Raw film review: coming of age horror with brains and bite

Julia Ducournau’s much-hyped body horror Raw is a must-see

First time writer-director Julia Ducournau stirs Cronenbergian body horror into an intense coming of age story to create a ferocious, witty and powerful horror. It’s no wonder that Raw has kicked up such a fuss at the festivals it has played at over the last year (including the obligatory fainting audience member). It’s the best film of its kind since Ginger Snaps.

Teenage Justine (Garance Marillier) is dropped off at a prestigious veterinarian school by her parents (Laurence Lucas, Joana Preiss) and left to fend for herself. The campus is isolated and daunting, the hazing rituals are intense, and her sister Alexia (Ella Rumpf) has no time to show Justine the ropes. When she’s forced to break her vegetarianism for an initiation ritual, Justine’s body begins to go through some painful changes, and she develops an unstoppable hunger for meat. Satisfying her appetites isn’t going to be pretty…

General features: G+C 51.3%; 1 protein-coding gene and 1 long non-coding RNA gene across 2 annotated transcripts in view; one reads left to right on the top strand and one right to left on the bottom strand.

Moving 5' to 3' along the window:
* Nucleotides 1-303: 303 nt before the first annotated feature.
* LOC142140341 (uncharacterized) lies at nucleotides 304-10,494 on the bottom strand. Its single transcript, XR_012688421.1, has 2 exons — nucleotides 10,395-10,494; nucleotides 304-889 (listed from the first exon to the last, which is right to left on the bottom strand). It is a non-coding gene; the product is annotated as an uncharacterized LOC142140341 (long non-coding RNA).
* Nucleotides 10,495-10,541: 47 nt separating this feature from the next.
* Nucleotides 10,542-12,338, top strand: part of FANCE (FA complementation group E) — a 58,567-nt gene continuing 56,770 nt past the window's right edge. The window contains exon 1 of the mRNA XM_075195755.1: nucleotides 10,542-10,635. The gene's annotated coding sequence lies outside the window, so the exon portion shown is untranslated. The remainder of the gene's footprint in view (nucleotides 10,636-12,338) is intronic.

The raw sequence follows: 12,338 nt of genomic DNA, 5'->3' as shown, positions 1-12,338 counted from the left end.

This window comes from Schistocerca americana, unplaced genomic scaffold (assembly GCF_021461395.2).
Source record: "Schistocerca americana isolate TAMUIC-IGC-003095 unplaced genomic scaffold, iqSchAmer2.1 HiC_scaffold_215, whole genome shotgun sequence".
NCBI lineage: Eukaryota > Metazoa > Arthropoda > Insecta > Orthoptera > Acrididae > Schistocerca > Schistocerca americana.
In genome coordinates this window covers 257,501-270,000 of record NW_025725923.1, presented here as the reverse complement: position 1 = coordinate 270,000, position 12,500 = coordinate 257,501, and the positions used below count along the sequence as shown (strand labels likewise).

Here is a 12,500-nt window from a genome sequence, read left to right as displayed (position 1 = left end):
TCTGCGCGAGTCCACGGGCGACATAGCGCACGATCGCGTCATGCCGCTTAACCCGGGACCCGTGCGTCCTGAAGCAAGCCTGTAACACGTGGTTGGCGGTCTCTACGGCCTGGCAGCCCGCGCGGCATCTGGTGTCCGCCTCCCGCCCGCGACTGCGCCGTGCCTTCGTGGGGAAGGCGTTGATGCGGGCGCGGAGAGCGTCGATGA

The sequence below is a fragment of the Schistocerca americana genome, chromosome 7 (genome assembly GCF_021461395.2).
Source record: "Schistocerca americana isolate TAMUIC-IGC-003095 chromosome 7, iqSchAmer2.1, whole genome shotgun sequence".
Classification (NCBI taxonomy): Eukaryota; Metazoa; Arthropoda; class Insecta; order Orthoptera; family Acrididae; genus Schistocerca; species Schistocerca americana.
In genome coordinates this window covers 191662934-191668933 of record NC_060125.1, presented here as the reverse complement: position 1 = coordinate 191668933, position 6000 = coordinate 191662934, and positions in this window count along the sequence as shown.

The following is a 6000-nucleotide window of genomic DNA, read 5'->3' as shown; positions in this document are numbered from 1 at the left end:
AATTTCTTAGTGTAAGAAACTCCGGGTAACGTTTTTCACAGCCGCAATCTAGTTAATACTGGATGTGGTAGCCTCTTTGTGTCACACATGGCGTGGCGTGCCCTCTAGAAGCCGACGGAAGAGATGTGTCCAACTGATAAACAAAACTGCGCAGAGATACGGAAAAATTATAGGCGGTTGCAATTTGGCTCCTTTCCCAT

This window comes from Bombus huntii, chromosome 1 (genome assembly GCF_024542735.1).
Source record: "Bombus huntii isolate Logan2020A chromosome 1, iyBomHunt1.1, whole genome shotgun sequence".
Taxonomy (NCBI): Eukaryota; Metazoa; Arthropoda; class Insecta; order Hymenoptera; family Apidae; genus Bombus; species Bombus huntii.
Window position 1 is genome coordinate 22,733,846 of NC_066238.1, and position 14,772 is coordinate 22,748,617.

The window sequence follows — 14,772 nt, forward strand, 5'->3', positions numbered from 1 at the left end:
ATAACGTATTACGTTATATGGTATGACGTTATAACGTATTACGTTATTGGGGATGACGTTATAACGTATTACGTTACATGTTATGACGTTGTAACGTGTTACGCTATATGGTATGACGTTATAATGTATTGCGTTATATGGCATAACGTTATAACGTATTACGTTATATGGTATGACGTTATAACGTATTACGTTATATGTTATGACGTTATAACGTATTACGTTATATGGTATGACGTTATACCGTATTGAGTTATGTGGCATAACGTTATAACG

The hype surrounding Raw is somewhat misleading. It is a superb piece of horror but, with the exception of a couple of moments that you might have to watch through your fingers, this isn’t too difficult on the stomach. The rawness of the film comes from Justine’s emotional experience as she’s forced through this gruelling, intense, confusing journey that shakes her loose from her childhood moorings.

Ducournau beautifully conjures the frenzied, fevered first weeks of university with all its pressures and possibilities for exploration and experimentation, discovery and humiliation. Like all great body horror, it’s gruesome and it’s scary but it’s also thrilling to watch this unpredictable, dangerous character. Marillier is absolutely brilliant as the increasingly impulsive Justine, able to flip the switch from shy teen to ravenous terror at a moment’s notice, and she’s backed up by Rumpf’s excellent performance as her older sister.

Although the Cronenberg influence is clear, Ducournau has made something that is very much its own beast. It’s savage but heartfelt, gruesome but wickedly funny, and as Justine is forced to find her own way through this nightmare, it’s moving too. This is essential viewing.